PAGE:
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FRANKFURT - The European Central Bank (ECB) lowered its benchmark interest rate back to its historic low of 1.0 percent Thursday, with the announcement of several non-standard measures aimed at curbing an expected mild recession and avoiding a credit crunch over the debt crisis.

The central bank's decision came just hours before European Union (EU) leaders headed to Brussels for a make-or-break EU summit, hoping to beat the crisis through crucial treaty changes and tougher fiscal disciplines, as proposed by eurozone's two leading economies Germany and France.

The rate reduction was in line with markets forecast. After two turning-ups in April and July, the benchmark interest returned to its record low level of 1.0 percent, which was maintained for 11 consecutive months since May 2009 during the international financial crisis, when the current debt crisis seemed entering into a do-or-die phase that threatened the existence of the eurozone.

Markets had also expected the ECB would boost its bond purchase in the secondary market as the EU leaders are on their way to reach a consensus on tighter budget control.

However, ECB chief Mario Draghi said in a press conference after the rate-cutting decision that there is no necessary connection between ECB's operation and eurozone governments' promises.

Although the ECB has restarted the buying in August, the bank insisted that the move was unconventional and temporary, keeping the purchase in a limited amount. Draghi repeatedly said that it is up to the eurzone governments themselves to restore and consolidate their finances.

Nevertheless, Draghi did offer new firepower to support the cash-starved banks and nervous investors, saying that the ECB would conduct two longer-term, rate-fixed refinancing operations (LTROs) with a maturity of 36 months and the option of early repayment after one year.

The ECB also decide to lower the rating threshold for certain asset-backed securities to increase collateral availability for banks, and to free up collateral by reducing the reserve ratio from currently 2 percent to 1 percent.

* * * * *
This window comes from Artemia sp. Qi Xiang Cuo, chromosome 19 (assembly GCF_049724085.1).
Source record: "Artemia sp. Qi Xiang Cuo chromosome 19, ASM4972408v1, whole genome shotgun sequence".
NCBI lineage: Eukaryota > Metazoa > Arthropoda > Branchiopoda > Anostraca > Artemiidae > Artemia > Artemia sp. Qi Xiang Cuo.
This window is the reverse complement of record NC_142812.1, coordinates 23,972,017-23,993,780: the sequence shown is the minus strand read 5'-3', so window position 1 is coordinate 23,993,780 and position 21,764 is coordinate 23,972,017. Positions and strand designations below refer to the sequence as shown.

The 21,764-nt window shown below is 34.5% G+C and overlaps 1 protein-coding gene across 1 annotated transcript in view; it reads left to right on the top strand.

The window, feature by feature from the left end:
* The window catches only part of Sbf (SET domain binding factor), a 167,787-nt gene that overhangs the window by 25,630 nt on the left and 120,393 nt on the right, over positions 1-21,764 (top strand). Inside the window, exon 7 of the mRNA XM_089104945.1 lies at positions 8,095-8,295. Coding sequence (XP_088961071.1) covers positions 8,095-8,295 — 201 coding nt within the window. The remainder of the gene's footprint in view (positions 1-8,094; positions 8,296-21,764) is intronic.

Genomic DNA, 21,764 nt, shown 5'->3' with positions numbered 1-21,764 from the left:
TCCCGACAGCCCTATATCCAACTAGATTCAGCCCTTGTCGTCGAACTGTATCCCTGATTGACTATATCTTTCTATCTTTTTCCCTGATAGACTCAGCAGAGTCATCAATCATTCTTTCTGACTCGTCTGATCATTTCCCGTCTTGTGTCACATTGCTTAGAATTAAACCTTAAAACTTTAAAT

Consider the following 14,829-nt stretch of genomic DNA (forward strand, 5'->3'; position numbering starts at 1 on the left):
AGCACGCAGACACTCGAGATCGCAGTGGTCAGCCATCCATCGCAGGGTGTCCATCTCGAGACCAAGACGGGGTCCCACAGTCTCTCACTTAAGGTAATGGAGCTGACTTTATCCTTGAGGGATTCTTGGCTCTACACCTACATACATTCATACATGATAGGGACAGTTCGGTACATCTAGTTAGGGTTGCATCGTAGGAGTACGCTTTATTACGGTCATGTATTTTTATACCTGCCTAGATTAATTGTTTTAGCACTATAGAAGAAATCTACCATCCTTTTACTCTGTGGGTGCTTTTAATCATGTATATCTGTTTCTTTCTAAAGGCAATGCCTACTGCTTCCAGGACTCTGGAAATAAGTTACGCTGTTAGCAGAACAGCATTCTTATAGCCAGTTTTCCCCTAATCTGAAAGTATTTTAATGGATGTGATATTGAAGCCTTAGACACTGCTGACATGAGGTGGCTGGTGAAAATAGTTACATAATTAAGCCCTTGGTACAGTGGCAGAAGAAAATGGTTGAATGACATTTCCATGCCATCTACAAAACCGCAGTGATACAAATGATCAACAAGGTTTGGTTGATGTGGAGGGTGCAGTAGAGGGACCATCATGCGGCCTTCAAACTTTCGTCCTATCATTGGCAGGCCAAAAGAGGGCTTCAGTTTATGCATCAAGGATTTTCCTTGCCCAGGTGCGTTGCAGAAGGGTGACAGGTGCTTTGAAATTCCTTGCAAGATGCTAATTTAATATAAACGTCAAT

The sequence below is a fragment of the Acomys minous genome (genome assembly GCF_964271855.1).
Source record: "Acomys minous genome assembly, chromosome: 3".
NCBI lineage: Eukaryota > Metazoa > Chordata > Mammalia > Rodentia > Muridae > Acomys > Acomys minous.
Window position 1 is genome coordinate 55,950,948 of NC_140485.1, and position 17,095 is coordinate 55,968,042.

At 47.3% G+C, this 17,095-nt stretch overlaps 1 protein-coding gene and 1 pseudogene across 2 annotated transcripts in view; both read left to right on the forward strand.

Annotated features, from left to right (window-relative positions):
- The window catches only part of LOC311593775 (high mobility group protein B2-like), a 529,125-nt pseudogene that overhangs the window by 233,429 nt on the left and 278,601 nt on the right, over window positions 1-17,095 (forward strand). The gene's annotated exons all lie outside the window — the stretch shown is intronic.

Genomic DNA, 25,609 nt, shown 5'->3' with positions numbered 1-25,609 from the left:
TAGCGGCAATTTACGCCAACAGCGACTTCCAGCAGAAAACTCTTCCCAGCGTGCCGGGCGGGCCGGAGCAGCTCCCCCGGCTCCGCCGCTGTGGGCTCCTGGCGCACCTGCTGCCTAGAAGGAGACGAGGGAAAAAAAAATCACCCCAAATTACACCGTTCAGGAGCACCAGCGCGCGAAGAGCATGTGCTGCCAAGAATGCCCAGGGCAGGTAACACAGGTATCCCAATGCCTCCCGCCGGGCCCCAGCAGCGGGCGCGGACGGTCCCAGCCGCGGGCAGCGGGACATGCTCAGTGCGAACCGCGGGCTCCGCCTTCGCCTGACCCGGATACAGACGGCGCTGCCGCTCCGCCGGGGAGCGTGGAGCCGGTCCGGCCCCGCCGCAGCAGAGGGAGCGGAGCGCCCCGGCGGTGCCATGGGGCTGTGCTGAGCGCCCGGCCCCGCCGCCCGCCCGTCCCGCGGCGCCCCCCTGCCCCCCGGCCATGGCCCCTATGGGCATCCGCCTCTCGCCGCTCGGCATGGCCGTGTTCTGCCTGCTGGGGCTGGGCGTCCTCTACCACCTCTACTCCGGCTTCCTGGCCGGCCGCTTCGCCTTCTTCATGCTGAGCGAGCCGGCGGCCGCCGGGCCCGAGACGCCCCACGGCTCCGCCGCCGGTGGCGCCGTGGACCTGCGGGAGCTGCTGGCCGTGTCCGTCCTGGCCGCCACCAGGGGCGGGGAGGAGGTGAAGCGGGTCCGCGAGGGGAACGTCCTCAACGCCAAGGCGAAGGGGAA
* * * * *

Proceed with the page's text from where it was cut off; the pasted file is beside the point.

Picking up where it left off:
"These measures should ensure enhanced access of the banking sector to liquidity and facilitate the functioning of the euro area money market," said Draghi, who just took over the post from Frenchman Jean-Claude Trichet in November and are viewed as "a man of action" by insiders.

He also stressed that all the non-standard monetary policy measures are "temporary in nature."

While the eurozone inflation remained at 3 percent for the third month in a row in November, well above the ECB target of "keeping the inflation close to but below two percent," Draghi said that the inflation is likely to decline to below 2 percent next year "in an environment of weaker growth in the euro area."

According to Eurosystem staff macroeconomic projections, the inflation for the euro area would be between 2.6 percent and 2.8 percent for 2011, between 1.5 percent and 2.5 percent for 2012.

The ECB also lowered its economic growth outlook for the 17-nation eurozone, saying that annual real gross domestic product (GDP) growth would be between minus 0.4 percent and 1.0 percent in 2012, much lower than its previous forecast of 1.3 percent next year.

"The intensified financial market tensions are continuing to dampen economic activity in the euro area and the outlook remains subject to high uncertainty and substantial downside risks," stemming from the sovereign debt crisis, as well as downward revisions of foreign demand, Draghi said, ringing new alarms to the European leaders after international credit rating agency Standard & Poor's placed the entire EU on downgrade watch on Wednesday.

Draghi called on European governments to "do their utmost to support fiscal stainability in the euro area as a whole," saying that a new fiscal compact with tighter and clearer rules is "the most important precondition for restoring the normal functioning of financial markets."

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